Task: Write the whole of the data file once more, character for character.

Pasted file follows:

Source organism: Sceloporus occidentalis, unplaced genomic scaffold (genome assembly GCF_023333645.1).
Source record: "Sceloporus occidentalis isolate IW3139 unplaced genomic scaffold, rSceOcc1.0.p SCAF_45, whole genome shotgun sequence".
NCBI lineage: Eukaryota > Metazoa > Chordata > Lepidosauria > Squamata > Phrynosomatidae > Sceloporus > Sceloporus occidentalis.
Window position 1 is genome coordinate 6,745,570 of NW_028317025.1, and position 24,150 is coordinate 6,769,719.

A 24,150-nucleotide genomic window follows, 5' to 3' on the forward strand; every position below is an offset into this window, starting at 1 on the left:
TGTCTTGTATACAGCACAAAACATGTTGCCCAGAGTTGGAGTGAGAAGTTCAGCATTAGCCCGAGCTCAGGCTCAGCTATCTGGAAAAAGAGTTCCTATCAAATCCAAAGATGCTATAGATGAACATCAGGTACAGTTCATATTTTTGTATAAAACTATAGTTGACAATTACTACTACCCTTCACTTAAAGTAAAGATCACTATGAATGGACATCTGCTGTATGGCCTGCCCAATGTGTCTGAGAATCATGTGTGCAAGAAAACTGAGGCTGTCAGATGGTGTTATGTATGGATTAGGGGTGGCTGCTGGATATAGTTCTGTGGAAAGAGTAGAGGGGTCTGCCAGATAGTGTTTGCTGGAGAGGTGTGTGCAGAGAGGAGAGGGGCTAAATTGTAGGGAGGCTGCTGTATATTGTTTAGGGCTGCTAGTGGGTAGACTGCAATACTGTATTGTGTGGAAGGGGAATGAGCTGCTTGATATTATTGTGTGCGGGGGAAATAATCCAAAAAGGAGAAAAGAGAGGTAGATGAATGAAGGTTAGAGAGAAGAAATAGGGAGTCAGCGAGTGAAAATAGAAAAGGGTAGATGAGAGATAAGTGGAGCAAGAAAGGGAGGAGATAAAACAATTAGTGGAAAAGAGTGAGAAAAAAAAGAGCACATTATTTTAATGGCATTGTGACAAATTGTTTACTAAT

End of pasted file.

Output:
Source organism: Sceloporus occidentalis, unplaced genomic scaffold (genome assembly GCF_023333645.1).
Source record: "Sceloporus occidentalis isolate IW3139 unplaced genomic scaffold, rSceOcc1.0.p SCAF_45, whole genome shotgun sequence".
NCBI lineage: Eukaryota > Metazoa > Chordata > Lepidosauria > Squamata > Phrynosomatidae > Sceloporus > Sceloporus occidentalis.
Window position 1 is genome coordinate 6,745,570 of NW_028317025.1, and position 24,150 is coordinate 6,769,719.

A 24,150-nucleotide genomic window follows, 5' to 3' on the forward strand; every position below is an offset into this window, starting at 1 on the left:
TGTCTTGTATACAGCACAAAACATGTTGCCCAGAGTTGGAGTGAGAAGTTCAGCATTAGCCCGAGCTCAGGCTCAGCTATCTGGAAAAAGAGTTCCTATCAAATCCAAAGATGCTATAGATGAACATCAGGTACAGTTCATATTTTTGTATAAAACTATAGTTGACAATTACTACTACCCTTCACTTAAAGTAAAGATCACTATGAATGGACATCTGCTGTATGGCCTGCCCAATGTGTCTGAGAATCATGTGTGCAAGAAAACTGAGGCTGTCAGATGGTGTTATGTATGGATTAGGGGTGGCTGCTGGATATAGTTCTGTGGAAAGAGTAGAGGGGTCTGCCAGATAGTGTTTGCTGGAGAGGTGTGTGCAGAGAGGAGAGGGGCTAAATTGTAGGGAGGCTGCTGTATATTGTTTAGGGCTGCTAGTGGGTAGACTGCAATACTGTATTGTGTGGAAGGGGAATGAGCTGCTTGATATTATTGTGTGCGGGGGAAATAATCCAAAAAGGAGAAAAGAGAGGTAGATGAATGAAGGTTAGAGAGAAGAAATAGGGAGTCAGCGAGTGAAAATAGAAAAGGGTAGATGAGAGATAAGTGGAGCAAGAAAGGGAGGAGATAAAACAATTAGTGGAAAAGAGTGAGAAAAAAAAGAGCACATTATTTTAATGGCATTGTGACAAATTGTTTACTAAT